The model includes Australian GDP, household consumption, private investment, government expenditure, exports, imports, trimmed mean inflation, the real exchange rate and hours worked. Foreign variables are major trading partner GDP, G3 interest rates and G7 inflation. As with the SVAR model, the exchange rate relates to inflation and so changes in the exchange rate relate to changes in the inflation rate (rather than the price level).
Again, this model naturally allows for temporary shocks in the exchange rate, with the model estimates (including the exchange rate) returning to the steady state after some time. The cash rate is not held constant for the estimates presented here. A permanent shock is implemented as a sequence of shocks that holds the exchange rate at the desired level for two years, before allowing it to revert endogenously to its baseline value.
Export and import equations
A third approach simply models the expenditure-switching effect on exports and imports, and then scales the export and import effects according to their share of GDP. This approach does not take account of additional effects on GDP arising from a change in domestic demand. Single equation models do not take explicit account of feedback from the dependent variable to independent variables, or feedback within the independent variables. They are also more suited to an analysis of permanent, rather than temporary, changes to an independent variable.
Exports are modelled with separate equations (error-correction models) for manufactures and services exports. In line with previous literature, resource exports are assumed to not be sensitive to changes in the exchange rate in the short to medium term, owing to the large capital costs and long investment times typical for this industry. For a few quarters, it may be possible to lift production by working the existing capital a little harder, but this cannot usually be kept up for longer periods without installing new capital. For manufactures exports, the model is as follows:
In words, manufactures export volumes (man, in logs) are modelled as a function of their own lags; major trading partner GDP (mtp, in logs); the real exchange rate (rer, export weighted, in logs); the effective rate of assistance (era); and an error term ∈t. The equation is estimated from 1985:Q1 to 2013:Q3.
A 10 per cent depreciation increases manufactures export volumes by 5 per cent overall and the effect is comparatively fast, with most of this complete within two years. Since manufactures exports comprise 2 per cent of GDP, this would increase GDP by 0.1 per cent. For service exports, the model is as follows:
Service exports (services, in logs) are a function of their own lags; major trading partner GDP (mtp, in logs); the real exchange rate (rer, in logs, export weighted); and an error term. Olympics is a variable that takes the value of one in 2000:Q3 (the date of the Sydney Olympics) and the value of minus one in 2000:Q4 (and zero otherwise); SARS and Sep11 are dummies that are one in 2003:Q2 and 2001:Q4, respectively, and zero otherwise; and timetrend is a time trend. The equation is estimated from 1991:Q1 to 2013:Q3.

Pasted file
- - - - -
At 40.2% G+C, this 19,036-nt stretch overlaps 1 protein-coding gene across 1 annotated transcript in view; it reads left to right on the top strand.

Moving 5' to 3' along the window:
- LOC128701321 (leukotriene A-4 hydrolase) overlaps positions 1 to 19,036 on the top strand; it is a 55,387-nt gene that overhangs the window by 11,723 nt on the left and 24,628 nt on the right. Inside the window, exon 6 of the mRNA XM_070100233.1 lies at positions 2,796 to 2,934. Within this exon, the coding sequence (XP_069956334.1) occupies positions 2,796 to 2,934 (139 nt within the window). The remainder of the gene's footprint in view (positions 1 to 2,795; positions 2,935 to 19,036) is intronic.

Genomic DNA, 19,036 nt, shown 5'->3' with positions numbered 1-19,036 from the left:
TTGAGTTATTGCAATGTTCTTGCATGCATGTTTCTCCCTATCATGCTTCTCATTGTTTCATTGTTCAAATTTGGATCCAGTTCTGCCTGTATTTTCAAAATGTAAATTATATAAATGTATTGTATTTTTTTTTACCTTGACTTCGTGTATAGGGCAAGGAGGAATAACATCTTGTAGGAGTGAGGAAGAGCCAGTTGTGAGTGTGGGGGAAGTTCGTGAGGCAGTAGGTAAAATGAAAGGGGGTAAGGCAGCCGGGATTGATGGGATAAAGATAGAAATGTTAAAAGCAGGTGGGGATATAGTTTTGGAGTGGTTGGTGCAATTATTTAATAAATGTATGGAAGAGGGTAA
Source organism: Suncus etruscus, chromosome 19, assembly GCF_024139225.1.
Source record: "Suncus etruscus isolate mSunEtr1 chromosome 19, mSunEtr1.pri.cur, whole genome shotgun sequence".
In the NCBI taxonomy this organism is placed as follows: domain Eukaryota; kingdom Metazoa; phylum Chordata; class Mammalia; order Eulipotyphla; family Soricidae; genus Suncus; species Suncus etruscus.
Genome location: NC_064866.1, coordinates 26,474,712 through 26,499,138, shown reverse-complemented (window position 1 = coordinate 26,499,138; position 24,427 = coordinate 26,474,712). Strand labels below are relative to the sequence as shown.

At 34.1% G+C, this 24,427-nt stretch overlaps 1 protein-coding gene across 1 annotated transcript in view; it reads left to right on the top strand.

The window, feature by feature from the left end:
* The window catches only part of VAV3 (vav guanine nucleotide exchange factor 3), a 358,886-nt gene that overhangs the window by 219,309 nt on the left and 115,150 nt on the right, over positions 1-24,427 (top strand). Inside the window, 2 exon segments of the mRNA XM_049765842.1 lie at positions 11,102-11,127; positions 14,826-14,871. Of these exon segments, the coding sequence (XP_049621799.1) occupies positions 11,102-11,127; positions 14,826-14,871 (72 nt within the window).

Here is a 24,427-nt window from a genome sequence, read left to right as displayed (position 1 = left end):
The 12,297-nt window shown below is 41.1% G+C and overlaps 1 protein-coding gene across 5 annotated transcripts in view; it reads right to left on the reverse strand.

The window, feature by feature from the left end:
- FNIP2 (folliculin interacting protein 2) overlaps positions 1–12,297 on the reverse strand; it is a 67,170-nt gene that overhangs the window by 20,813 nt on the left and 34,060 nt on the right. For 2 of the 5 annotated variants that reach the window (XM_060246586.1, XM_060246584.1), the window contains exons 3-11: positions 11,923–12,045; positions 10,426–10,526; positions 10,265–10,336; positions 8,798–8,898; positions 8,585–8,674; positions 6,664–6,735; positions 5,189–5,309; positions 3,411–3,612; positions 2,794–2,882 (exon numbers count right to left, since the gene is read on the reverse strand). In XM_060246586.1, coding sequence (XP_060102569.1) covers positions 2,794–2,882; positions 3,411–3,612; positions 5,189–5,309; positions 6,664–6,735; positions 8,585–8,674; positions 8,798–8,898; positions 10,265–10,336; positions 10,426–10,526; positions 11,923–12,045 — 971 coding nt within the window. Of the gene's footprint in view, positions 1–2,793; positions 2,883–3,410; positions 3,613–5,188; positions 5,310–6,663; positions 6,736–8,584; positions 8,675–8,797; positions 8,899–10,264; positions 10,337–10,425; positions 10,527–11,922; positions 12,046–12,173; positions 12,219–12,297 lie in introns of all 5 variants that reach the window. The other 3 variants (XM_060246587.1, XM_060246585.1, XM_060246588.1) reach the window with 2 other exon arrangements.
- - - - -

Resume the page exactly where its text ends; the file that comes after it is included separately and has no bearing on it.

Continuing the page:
A 10 per cent depreciation increases service export volumes by 13 per cent overall, but the effect is quite slow and after two years service exports have increased by around 8 per cent. Service sector exports are 3 per cent of GDP, resulting in an increase of GDP by 0.2 per cent after two years. For imports, the model is as follows:
Import volumes (import, in logs) are modelled as a function of their own lags; domestic demand (measured as final consumption expenditure plus gross fixed capital formation minus ownership transfer costs) plus exports (dom, in logs); the relative price of imports to the price of domestically produced and consumed goods (measured by the implied deflators of imports and of GDP minus exports) (relprice, in logs); the cash rate (cashrate, in logs); inventories; and an error term, ∈t. The equation is estimated from 1987:Q2 to 2013:Q3. The exchange rate affects imports through the relative price of import goods, which has a long-run coefficient of −0.55. The import price equation is specified as in Chung et al (2011), which yields a long-run coefficient for exchange rate changes of 0.8.
A 10 per cent depreciation increases import prices by 8 per cent, which in turn decreases imports by 4.4 per cent. Imports have a share of 20.1 per cent of GDP, yielding an addition to GDP of 0.9 per cent. Most of this is passed through after two years.
Mark-up model and Phillips curve
These single equation models for inflation are based on those discussed in Chung et al (2011), derived from an import price model and then a model that relates import prices to consumer prices. The models are estimated using data from 1990:Q1 to 2013:Q2. As mentioned above, single equation models are less well suited to capture some second-round effects and are also better suited to an analysis of permanent shocks, rather than temporary shocks.
The authors are from Economic Analysis Department. They would like to thank Daniel Rees and Hao Wang for help with some of the model estimates. [*]
These ‘expenditure-switching’ channels are the most obvious ways in which a depreciation (or appreciation) affects real activity. There are other channels through which real activity can be affected, such as through higher real debt burdens of unhedged debt denominated in foreign currency, or the impact on capital flows if the relative attractiveness of domestic and foreign investment is affected by the depreciation (see, for example, Mark (2001) or Montiel (2009) for more detail). 
Agriculture, forestry & fishing, electricity, gas, water & waste and public administration & safety have been excluded from this analysis, because activity in those sectors is significantly influenced by supply-side developments. Financial & insurance services, which were estimated to experience a protracted negative effect from a depreciation, are not discussed in the results presented here. The result for this sector is difficult to explain, and may be a consequence of difficulties in modelling activity in this industry. 
Chung E, M Kohler and C Lewis (2011), ‘The Exchange Rate and Consumer Prices’, RBA Bulletin, September, pp 9–16.
Jääskelä J and K Nimark (2011), ‘A Medium-scale New Keynesian Open Economy Model of Australia’, Economic Record, 87(276), pp 11–36.
Lawson J and D Rees (2008), ‘A Sectoral Model of the Australian Economy’, RBA Research Discussion Paper No 2008-01.
Manalo J, D Perera and D Rees (forthcoming), ‘Exchange Rate Movements and the Australian Economy’, RBA Research Discussion Paper.
Mark NC (2001), International Macroeconomics and Finance: Theory and Econometric Methods, Blackwell Publishers Inc, Malden, Massachusetts.
Montiel PJ (2009), International Macroeconomics, Wiley-Blackwell, Malden, Massachusetts.